RBA brutally bashes bond bandits
In the AFR I write that the Reserve Bank of Australia’s Governor Phil Lowe did a sublime job this week of radically recalibrating flawed market perceptions of the central bank’s monetary policy posture while quietly, yet brutally, steam-rolling "short-sellers" that were questioning his commitment to unconventional stimulus. Excerpt only enclosed:
All of this brings me to Lowe’s blockbuster speech this week. Traders and economists had convinced themselves that they could force the RBA to discard its 3-year “yield curve control” policy, whereby it targets keeping 3-year government bond yields at 0.1 per cent, because of its struggles to defend the policy in recent times. In particular, some in the market were aggressively betting against 3-year Aussie yields remaining at 0.1 per cent by short-selling the relevant bonds and lifting yields above the RBA’s official target.
These traders were encouraged by chatter that the RBA was a reluctant QE participant, which was ostensibly reinforced by an awkward and unnecessarily academic debate between Labor politician Andrew Leigh and the RBA on whether they could do more. This left the impression that the RBA was sceptical about the benefits of additional QE despite its restraint on the exchange rate, incentivising traders to take Lowe on.
The brewing battle resembled a central bank trying to defend a currency peg. Every day trading desks were advising clients that there were mounting questions regarding the RBA’s credibility. As long-term rates started to soar around the world in February, some offshore investors felt the RBA’s battle with markets was becoming a test-case for all central banks.
On Tuesday, the RBA delivered a savage knock-out blow to the short-sellers by two brutal means. First, they stopped the Commonwealth treasury lending-out 3-year government bonds, which partially denied short-sellers access to these assets to dump on market. This meant the main lender of 3-year bonds was the RBA itself, as their single largest owner (via QE). The second hammer was the RBA massively increasing the cost of borrowing these bonds, making it prohibitively expensive to short-sell them.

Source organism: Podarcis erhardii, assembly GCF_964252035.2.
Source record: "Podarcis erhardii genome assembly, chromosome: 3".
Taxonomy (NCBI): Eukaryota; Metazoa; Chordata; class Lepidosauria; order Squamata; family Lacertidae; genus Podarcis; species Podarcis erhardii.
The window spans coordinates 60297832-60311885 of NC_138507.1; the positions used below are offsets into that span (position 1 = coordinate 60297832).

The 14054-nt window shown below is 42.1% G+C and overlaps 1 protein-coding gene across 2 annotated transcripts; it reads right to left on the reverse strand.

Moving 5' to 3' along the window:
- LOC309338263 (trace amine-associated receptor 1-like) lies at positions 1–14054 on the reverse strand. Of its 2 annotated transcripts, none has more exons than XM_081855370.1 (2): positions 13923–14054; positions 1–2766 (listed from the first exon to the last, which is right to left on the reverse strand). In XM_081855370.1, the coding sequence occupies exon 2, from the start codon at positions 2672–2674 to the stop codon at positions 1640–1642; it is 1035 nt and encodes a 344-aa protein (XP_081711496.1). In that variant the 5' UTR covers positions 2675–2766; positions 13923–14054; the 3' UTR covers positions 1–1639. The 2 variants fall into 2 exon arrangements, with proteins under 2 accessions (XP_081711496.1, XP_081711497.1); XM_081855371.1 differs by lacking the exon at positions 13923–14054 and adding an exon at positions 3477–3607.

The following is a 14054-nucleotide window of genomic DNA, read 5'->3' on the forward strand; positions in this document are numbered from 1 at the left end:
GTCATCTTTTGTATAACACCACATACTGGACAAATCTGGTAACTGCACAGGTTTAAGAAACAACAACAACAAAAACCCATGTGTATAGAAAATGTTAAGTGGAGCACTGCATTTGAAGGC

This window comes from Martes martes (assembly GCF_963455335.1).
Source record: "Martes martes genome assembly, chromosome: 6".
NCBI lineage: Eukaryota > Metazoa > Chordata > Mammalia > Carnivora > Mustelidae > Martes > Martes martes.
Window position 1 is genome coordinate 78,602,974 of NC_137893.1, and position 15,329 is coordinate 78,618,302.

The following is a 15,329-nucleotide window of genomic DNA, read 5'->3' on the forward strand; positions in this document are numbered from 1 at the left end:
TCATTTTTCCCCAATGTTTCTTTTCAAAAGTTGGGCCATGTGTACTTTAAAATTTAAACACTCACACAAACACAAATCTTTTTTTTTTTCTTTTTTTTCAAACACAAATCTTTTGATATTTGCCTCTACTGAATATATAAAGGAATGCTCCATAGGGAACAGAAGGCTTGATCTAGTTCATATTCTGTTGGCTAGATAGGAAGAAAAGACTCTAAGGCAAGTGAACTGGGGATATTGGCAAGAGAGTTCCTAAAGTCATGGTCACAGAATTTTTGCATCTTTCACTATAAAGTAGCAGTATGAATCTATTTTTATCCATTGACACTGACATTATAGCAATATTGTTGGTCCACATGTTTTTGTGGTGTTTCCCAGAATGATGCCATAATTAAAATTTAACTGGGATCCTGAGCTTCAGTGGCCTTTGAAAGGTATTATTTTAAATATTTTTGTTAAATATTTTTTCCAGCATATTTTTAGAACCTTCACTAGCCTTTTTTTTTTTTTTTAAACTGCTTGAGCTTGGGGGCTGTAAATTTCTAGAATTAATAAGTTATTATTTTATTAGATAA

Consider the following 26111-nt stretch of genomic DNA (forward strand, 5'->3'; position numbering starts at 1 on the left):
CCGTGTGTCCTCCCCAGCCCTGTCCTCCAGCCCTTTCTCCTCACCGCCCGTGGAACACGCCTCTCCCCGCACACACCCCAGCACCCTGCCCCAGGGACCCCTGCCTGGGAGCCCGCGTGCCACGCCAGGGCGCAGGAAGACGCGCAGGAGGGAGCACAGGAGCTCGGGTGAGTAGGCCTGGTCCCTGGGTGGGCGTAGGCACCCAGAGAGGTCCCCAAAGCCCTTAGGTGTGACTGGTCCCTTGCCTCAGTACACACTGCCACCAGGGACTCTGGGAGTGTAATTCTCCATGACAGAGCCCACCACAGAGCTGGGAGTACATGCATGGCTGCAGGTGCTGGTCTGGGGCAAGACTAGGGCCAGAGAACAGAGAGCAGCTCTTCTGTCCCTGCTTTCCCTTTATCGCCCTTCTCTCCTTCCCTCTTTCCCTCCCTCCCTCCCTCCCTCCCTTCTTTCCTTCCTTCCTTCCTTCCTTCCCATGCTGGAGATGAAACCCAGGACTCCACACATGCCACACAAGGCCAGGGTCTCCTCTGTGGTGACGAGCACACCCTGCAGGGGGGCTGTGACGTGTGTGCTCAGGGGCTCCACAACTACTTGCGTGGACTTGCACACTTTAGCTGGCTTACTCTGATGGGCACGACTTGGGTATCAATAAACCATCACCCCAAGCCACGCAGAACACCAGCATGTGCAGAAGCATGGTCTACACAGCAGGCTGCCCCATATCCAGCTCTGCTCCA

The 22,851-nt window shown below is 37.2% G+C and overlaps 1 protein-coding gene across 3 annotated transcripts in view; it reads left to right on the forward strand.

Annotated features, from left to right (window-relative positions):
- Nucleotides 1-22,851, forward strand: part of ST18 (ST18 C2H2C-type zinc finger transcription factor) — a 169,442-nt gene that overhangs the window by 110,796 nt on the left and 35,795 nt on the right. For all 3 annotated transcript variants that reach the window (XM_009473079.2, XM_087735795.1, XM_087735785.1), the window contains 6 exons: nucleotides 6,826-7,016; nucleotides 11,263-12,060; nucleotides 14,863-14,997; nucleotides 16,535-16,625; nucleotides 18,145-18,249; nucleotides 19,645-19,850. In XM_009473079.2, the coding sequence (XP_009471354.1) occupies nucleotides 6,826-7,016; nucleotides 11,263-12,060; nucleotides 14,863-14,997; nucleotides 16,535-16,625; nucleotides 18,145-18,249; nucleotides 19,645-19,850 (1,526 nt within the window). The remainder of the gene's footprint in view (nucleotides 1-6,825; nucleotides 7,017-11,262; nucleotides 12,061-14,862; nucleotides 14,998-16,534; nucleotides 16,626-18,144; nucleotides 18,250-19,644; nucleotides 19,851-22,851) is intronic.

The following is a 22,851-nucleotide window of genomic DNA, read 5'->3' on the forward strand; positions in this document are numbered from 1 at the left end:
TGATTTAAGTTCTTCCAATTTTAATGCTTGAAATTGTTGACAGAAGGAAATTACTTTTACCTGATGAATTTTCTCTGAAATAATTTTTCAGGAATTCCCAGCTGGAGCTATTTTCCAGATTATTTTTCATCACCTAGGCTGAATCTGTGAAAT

In just one day Martin Place brought short-sellers to their knees, and 3-year government bond yields rapidly converged back to the 0.1 per cent target. This was followed on Wednesday by Lowe’s speech, which was, as the governor remarked afterwards, designed to deliver some “clear messages” to investors.
The first was that contrary to widely-held expectations, “the Bank remains committed to the 3-year yield target”. In case you missed that message, Lowe repeated it: “We are not considering removing the target or changing the target from 10 basis points”. The only question was whether “to keep the April 2024 bond as the target bond, or to move to the next bond – that is the November 2024 bond – later this year”.
One bank commented that there was substantial interest in buying Aussie government bonds after “Lowe reiterated the RBA's commitment to its 3-year bond yield target, which we see as a response to markets challenging the credibility of the policy”.
Lowe’s second message was that ( silly ) expectation for “possible increases in the cash rate as early as late next year and then again in 2023” were plainly wrong. Or, in Lowe’s blunt words: “This is not an expectation that we share.” And by “we” he means the people that set interest rates!
A third message was that the RBA is comfortable with the idea of increasing QE whenever it needs to, as it did a couple of weeks ago when it bought $4 billion of bonds on a single day. “We remain prepared to alter the timing of purchases under the current programs in response to market conditions,” Lowe affirmed. “We did this last week when liquidity conditions deteriorated...and will do so again if necessary.”
The fourth message was that markets should be pricing in a high likelihood of QE3 after the second $100 billion bond-buying program ends. “Later in the year, the Board will also consider the case for further extending the bond purchase program,” Lowe stressed. “We are prepared to undertake further bond purchases if that is required to reach our goals.”
The final, and arguably most significant message, was that the RBA has materially lowered its estimate of its “full-employment” target down to a jobless rate in the low 4 per cent range. Only a few years ago this was figured to be 5 per cent. When asked by the AFR’s John Kehoe whether full employment could be consistent with a jobless rate of just 3-point-something per cent (as has been the case in the US), Lowe responded that this was “entirely possible”.
“I certainly hope, and it’s not inconceivable, that we could sustain an unemployment rate in Australia starting with a 3,” Lowe said. This column foreshadowed that a 3-point-something per cent full employment estimate was plausible only a week ago.
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Chris co-founded Coolabah in 2011, which today runs over $8 billion with a team of 26 executives focussed on generating credit alpha from mispricings across fixed-income markets. In 2019, Chris was selected as one of FE fundinfo’s Top 10 “Alpha...